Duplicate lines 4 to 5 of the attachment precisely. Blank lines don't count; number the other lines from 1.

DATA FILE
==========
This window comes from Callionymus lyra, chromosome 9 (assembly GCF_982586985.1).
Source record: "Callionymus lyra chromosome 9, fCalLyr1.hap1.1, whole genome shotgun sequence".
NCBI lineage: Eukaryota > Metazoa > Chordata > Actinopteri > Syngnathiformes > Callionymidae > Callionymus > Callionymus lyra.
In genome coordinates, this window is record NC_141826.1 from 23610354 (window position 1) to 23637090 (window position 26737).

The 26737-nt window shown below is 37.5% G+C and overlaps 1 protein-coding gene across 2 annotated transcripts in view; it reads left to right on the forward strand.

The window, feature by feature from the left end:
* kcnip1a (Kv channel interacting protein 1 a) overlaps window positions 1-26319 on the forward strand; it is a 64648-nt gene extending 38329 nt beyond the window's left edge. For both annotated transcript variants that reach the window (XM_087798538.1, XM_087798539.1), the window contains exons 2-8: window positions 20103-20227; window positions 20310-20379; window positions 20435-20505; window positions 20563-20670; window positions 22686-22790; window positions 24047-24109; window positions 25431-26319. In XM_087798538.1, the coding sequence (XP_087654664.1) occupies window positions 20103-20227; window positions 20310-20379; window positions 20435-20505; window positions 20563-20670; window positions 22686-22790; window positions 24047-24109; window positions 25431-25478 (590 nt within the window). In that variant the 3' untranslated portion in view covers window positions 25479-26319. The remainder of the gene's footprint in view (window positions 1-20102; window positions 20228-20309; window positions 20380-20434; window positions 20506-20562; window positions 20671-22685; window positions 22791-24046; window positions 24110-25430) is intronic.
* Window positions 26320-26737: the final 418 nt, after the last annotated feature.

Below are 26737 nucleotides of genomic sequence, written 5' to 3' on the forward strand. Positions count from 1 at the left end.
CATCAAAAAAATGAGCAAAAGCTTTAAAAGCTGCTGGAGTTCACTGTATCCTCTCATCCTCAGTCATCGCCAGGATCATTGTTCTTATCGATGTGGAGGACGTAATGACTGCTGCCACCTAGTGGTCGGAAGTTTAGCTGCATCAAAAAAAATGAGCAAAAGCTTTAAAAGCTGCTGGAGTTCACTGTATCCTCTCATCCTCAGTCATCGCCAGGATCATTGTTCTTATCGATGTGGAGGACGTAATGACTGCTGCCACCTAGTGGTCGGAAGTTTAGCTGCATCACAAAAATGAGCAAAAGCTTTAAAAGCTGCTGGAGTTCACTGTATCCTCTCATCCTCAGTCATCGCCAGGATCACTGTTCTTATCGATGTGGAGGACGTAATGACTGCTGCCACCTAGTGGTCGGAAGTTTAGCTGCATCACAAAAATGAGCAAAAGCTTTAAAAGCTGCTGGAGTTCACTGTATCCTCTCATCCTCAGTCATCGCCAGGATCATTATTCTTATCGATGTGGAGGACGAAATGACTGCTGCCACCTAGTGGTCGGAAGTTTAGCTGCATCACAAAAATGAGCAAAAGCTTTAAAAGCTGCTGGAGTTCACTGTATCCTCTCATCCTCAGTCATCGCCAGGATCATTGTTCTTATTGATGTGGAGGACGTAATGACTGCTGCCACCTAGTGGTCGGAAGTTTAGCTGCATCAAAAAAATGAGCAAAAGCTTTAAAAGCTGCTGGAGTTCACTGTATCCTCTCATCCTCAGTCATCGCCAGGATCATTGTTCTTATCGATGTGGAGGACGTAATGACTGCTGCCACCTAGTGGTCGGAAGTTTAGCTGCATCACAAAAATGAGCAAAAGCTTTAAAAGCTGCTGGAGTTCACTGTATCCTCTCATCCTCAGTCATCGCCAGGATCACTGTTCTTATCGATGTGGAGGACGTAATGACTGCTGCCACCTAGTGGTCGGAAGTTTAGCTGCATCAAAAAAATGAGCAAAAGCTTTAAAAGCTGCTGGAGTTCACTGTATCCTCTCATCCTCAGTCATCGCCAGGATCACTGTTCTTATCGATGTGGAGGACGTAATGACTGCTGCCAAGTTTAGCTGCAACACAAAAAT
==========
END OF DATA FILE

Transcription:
In genome coordinates, this window is record NC_141826.1 from 23610354 (window position 1) to 23637090 (window position 26737).

The 26737-nt window shown below is 37.5% G+C and overlaps 1 protein-coding gene across 2 annotated transcripts in view; it reads left to right on the forward strand.